The final piece of our discussion involves fraud, which, in addition to the dilution, prompted us to further lower our price target to $9 from $13.  In November of last year when we first reported our findings of fraud in VNET’s financial statements, we reported that the company exhibited “a pattern of overinflating top line revenues and/or understating bottom line losses over multiple quarters for several years.”  Our prior analysis covered the company’s quarterly reports through Q4-2014.  The pattern was so egregious that we reported the company to the SEC.  We will not rehash that discussion in this article except to say that the pattern of fraud carries on throughout the 2015 year.  Just to give an example, consider the following:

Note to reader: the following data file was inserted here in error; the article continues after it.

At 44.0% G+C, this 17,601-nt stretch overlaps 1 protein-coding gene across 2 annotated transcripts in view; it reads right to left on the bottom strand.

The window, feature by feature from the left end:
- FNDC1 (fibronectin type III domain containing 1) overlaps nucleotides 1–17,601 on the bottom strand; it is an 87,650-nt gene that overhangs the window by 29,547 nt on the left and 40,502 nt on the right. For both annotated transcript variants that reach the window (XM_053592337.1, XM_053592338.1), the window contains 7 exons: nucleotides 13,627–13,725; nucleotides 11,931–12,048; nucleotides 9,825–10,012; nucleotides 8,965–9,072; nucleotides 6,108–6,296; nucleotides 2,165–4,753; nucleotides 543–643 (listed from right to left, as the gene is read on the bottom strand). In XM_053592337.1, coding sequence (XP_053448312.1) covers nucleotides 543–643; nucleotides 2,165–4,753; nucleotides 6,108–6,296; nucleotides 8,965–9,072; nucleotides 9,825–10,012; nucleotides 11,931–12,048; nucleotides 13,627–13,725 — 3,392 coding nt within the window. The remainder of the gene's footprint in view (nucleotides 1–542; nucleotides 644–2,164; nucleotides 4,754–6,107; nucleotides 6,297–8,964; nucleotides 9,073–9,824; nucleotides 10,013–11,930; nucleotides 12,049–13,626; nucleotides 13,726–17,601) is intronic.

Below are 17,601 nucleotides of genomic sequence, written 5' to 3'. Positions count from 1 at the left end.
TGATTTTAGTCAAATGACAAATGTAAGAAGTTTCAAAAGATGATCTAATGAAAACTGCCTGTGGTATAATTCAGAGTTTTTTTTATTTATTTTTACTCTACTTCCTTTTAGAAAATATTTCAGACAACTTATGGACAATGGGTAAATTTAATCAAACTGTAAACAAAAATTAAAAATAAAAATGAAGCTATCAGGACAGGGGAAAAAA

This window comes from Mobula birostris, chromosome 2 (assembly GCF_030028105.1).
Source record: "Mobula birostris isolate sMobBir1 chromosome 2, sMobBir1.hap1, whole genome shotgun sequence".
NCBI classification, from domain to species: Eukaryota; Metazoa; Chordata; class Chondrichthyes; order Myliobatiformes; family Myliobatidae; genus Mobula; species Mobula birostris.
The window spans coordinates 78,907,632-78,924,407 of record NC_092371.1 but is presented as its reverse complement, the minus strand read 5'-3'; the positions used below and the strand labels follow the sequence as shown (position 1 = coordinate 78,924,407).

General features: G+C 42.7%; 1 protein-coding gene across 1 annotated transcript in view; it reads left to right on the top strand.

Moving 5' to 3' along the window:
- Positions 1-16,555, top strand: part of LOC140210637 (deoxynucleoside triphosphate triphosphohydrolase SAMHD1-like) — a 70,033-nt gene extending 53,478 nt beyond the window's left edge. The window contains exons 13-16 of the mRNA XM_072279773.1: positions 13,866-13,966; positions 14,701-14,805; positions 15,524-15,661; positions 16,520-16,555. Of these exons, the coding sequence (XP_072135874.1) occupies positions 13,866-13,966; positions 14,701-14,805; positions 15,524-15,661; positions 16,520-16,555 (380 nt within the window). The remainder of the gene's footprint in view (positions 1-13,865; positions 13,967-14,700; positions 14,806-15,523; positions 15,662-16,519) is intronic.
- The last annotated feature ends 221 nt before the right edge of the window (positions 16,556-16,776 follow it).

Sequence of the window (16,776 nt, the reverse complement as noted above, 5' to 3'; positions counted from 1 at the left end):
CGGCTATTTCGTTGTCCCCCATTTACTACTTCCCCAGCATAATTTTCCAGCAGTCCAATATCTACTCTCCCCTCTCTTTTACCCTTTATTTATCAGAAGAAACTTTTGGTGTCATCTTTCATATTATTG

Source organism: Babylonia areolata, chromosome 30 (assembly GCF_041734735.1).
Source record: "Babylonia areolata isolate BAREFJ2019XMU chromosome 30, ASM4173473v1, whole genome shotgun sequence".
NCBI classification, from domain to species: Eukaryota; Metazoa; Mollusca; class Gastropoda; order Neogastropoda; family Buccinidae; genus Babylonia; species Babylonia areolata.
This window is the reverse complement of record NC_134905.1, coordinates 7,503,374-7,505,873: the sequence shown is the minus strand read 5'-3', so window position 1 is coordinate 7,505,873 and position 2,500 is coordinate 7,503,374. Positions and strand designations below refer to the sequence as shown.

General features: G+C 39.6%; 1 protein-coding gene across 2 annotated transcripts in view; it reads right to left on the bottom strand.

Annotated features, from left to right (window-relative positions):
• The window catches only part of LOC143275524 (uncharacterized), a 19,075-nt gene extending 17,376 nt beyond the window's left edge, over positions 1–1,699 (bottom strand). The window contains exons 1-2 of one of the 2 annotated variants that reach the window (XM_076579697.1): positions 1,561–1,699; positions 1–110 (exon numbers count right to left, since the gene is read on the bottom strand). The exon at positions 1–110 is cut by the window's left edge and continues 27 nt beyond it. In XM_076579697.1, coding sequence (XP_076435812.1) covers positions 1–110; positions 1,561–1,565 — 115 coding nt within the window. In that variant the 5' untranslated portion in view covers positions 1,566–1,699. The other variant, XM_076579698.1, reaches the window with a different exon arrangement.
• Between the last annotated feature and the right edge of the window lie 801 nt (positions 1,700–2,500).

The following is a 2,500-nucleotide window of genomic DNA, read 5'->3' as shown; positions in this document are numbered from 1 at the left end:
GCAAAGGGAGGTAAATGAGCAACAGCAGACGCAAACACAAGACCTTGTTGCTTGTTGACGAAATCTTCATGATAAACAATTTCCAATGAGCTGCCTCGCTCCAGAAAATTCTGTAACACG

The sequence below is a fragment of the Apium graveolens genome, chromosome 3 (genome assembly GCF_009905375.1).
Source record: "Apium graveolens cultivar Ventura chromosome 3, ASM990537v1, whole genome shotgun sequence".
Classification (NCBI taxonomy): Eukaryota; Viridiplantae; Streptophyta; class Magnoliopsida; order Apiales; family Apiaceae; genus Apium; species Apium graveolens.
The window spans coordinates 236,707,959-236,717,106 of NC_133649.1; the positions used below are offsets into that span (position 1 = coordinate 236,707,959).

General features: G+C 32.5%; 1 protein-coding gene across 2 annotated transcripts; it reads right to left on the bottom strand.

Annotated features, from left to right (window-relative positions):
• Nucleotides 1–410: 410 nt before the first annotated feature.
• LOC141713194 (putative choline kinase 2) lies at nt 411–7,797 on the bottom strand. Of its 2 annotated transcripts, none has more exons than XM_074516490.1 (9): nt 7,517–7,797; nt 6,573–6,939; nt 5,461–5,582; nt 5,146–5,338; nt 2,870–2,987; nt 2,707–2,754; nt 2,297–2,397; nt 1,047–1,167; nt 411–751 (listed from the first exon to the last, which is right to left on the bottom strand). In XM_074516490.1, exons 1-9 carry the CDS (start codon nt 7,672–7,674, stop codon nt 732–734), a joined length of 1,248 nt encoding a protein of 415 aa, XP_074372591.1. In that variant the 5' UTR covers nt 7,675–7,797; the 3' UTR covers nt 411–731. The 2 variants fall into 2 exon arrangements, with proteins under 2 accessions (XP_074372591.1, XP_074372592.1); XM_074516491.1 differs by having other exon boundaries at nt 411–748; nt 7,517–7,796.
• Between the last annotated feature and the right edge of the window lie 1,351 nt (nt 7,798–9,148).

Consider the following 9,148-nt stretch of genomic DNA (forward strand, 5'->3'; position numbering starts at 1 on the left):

Top line Total net revenues on the Consolidated Statements of Operations (reported in thousands of US dollars) are $138,749 for Q1-2015, $139,804 for Q2-2015, $145,399 for Q3-2015, and $151,808 for Q4-2015, for a total of $575,760 for all four quarters; yet the annual YTD Total net revenues reported on the Q4-2015 financial statements are only $561,050.  What happened to that other nearly $15 million of revenue reported on the quarterly financials?  Are we to rely on the quarterly data or on the annual data? 

Clearly, there is something still amiss in the company’s numbers!
 
Disclosure:  We remain short VNET.  We do not have a financial relationship with the company.